About me 
I received my BSc in Engineering Physics at Colorado School of Mines in Golden (1975),
then moved to New York to do graduate work at SUNYStony Brook, where I received
a Ph.D. in physics in 1980. I did postdoctoral research at
Princeton University in New Jersey (198083),
NORDITA in Copenhagen and Helsinki University of Technology (198384),
then joined the Princeton physics faculty for four years (19831987).
Since 1987 I have been a professor
of physics at Northwestern University in Evanston, Illinois.
[Curriculum Vitae]

What I do 
Research: I study the physical world by combining mathematical analysis and observation.
I formulate and apply concepts and principles (physical laws) to relate observations of physical
phenomena of matter and radiation. The laws of physics are expressed as mathematical equations,
so I formulate physical questions as mathematical problems.
Teaching: I teach physics  both the fundamentals as well as developments in current
research. For me, teaching and research are entangled.

My field 
Theoretical Physics.
I started research in the nuclear theory group at Stony Brook investigating
matter under conditions thought to exist in the interiors of cold, dense
stars called neutron stars. My current research is in the field of condensed matter
physics. Theoretical condensed matter research involves the discovery of new
concepts related to the collective behavior of enormous numbers of atomic constituents,
combined with the application of statistical mechanics and quantum theory to describe the
behavior of macroscopic matter. This behavior is clearly revealed at low temperatures,
or in the presence of strong electromagnetic or acoustic radiation fields where
quantum effects are important. Matter under such conditions is described by quantum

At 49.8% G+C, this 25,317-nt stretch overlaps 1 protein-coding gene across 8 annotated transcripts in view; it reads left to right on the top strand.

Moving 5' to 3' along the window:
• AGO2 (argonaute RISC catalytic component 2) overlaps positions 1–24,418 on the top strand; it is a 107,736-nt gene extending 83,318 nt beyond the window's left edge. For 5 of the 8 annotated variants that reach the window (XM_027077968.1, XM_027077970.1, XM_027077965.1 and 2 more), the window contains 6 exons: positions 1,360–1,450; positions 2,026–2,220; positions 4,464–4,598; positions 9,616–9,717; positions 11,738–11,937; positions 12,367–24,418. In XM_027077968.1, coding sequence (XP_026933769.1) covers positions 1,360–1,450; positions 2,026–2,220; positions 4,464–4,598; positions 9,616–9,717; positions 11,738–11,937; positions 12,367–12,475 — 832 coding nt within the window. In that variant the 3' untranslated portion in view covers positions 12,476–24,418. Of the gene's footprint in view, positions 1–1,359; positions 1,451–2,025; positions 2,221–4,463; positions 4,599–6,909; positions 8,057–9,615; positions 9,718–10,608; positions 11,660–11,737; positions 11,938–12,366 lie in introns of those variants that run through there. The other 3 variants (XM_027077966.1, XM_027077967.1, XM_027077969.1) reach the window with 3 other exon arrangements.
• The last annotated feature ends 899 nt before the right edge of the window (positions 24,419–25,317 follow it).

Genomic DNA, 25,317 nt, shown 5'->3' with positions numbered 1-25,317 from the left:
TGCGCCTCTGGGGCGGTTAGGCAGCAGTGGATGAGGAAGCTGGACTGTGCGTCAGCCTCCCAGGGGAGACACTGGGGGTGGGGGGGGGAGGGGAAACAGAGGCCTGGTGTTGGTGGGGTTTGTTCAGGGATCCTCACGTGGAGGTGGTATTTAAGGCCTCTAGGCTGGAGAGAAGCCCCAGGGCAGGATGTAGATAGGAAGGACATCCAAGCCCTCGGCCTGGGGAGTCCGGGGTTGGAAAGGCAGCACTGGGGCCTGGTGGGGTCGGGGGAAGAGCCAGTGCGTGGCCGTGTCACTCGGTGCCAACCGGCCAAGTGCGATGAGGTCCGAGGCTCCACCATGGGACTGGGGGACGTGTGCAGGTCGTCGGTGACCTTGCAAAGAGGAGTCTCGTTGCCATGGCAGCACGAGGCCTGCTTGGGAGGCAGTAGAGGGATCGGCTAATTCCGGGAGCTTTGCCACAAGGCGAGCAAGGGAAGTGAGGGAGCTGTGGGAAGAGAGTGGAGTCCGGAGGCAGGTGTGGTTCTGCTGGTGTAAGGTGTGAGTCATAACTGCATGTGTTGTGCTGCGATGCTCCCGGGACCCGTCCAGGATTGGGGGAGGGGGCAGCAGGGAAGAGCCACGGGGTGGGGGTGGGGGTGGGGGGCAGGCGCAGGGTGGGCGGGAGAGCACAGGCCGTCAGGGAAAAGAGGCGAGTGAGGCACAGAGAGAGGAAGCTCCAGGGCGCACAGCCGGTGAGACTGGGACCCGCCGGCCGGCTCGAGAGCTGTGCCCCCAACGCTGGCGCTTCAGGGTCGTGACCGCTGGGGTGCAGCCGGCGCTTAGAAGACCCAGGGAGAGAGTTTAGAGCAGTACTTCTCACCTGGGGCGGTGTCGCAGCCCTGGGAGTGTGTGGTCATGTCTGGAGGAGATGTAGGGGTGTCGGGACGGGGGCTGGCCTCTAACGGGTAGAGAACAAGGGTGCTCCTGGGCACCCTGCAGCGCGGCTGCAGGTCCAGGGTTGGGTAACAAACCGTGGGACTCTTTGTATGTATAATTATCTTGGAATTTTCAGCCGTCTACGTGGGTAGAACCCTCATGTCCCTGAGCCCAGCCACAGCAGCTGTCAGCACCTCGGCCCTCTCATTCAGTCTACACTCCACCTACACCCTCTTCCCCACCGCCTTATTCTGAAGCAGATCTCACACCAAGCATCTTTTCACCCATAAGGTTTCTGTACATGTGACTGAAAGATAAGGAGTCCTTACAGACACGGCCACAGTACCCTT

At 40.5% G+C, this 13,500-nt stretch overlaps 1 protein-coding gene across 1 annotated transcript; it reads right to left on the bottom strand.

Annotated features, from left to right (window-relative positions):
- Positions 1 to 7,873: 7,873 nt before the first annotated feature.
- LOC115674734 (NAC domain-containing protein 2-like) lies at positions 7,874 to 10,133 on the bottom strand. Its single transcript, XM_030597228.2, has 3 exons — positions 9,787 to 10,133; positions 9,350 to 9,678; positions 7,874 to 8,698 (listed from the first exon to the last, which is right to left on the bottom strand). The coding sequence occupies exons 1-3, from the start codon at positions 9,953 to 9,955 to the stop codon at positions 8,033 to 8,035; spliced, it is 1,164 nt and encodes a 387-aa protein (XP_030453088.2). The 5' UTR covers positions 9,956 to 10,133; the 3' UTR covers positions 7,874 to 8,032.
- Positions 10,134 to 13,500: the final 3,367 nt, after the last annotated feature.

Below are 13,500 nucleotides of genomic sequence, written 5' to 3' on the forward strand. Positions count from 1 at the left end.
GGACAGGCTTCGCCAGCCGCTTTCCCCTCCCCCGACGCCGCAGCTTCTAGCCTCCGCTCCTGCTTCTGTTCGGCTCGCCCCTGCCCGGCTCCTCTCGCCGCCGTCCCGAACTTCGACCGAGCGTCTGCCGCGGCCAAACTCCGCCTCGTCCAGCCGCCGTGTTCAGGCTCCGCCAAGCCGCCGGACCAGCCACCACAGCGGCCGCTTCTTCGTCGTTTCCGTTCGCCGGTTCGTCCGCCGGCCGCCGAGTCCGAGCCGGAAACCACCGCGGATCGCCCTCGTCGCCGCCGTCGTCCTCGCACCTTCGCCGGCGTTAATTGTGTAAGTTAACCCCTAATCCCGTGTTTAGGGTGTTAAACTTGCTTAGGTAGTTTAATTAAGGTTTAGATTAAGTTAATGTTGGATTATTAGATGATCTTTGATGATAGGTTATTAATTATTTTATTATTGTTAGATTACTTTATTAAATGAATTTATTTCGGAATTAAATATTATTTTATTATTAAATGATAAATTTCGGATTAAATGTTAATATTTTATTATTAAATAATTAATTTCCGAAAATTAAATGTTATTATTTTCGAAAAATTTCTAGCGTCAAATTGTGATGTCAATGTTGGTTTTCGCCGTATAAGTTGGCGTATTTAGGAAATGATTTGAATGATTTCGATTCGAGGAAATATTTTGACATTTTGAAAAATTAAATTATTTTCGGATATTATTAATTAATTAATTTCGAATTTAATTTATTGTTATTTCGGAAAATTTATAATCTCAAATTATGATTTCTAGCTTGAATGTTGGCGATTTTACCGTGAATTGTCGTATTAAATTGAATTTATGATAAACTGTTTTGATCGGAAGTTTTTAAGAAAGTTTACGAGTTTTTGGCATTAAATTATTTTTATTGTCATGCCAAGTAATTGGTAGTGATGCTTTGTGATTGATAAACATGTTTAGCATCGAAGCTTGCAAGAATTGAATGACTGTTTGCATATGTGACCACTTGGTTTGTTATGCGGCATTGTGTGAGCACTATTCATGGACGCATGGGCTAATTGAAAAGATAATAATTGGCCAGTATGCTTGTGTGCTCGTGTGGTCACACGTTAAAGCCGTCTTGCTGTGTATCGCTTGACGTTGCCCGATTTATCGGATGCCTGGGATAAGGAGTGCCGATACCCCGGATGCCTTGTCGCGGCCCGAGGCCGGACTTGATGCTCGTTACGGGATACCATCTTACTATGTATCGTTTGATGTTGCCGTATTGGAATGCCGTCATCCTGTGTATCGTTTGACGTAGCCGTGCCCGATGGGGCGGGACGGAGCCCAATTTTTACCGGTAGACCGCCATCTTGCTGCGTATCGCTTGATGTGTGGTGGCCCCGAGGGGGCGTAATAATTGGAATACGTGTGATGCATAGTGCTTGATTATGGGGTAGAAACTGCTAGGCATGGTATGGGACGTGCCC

field theory. I conduct theoretical studies of matter in which quantum effects are
manifest in the observable properties of matter.
[More about Condensed Matter Physics]

My articles 

CMT News
[archive]

 3/15/20:
TheoryExperimental Collaboration reports discovery of
Broken timereversal symmetry in the topological superconductor UPt_{3},
Nature Physics (2020)
.
 1/27/20:
PhD Candidate Robert Regan and J. A. Sauls published new theoretical predictions for the equilibrium
and metastable vortex phases of rotating superfluid ^{3}HeB,
Physical Review B 101, 024517 (2020)
.
 12/3/19:
The Osaka University team led by Professor Takeshi Mizushima in collaboration with J. A. Sauls, publish
new theoretical research on a class of Topological superconductors:
Chiral Higgs Mode in Nematic Superconductors in
Physical Review Letters, 123, 237001 (2019)
.
 11/8/19:
Press Release: ``Dirty'' Superconductors Make Better Particle Accelerators
CAPST researchers Wave Ngampruetikorn and Jim Sauls show how impurities infused into the surface of Niobium can increase the maximum accelerating field of superconducting radiofrequency cavities, a finding with huge potential cost advantages.
].
 10/28/19:
A Week of Breaking News in Quantum Computing
was preceded by the Lawrence B. Dumas Domain Dinner on ``Innovating for Second Quantum Revolution'' with a presentations by members of INQUIRE, the
Initiative at Northwestern for Quantum Information Research and Engineering
, including Jim Sauls presenting the status and promise of Quantum Computing
[
Presentation Slides
].
 08/16/19:
Physicists Reveal New Understanding Of Quantum Mechanics In Circuits:
Xinyuan You, Jens Koch & J. A. Sauls (CAPST) publish a major advancement on the quantum theory of electrical circuits in
Physical Review B.
[read more].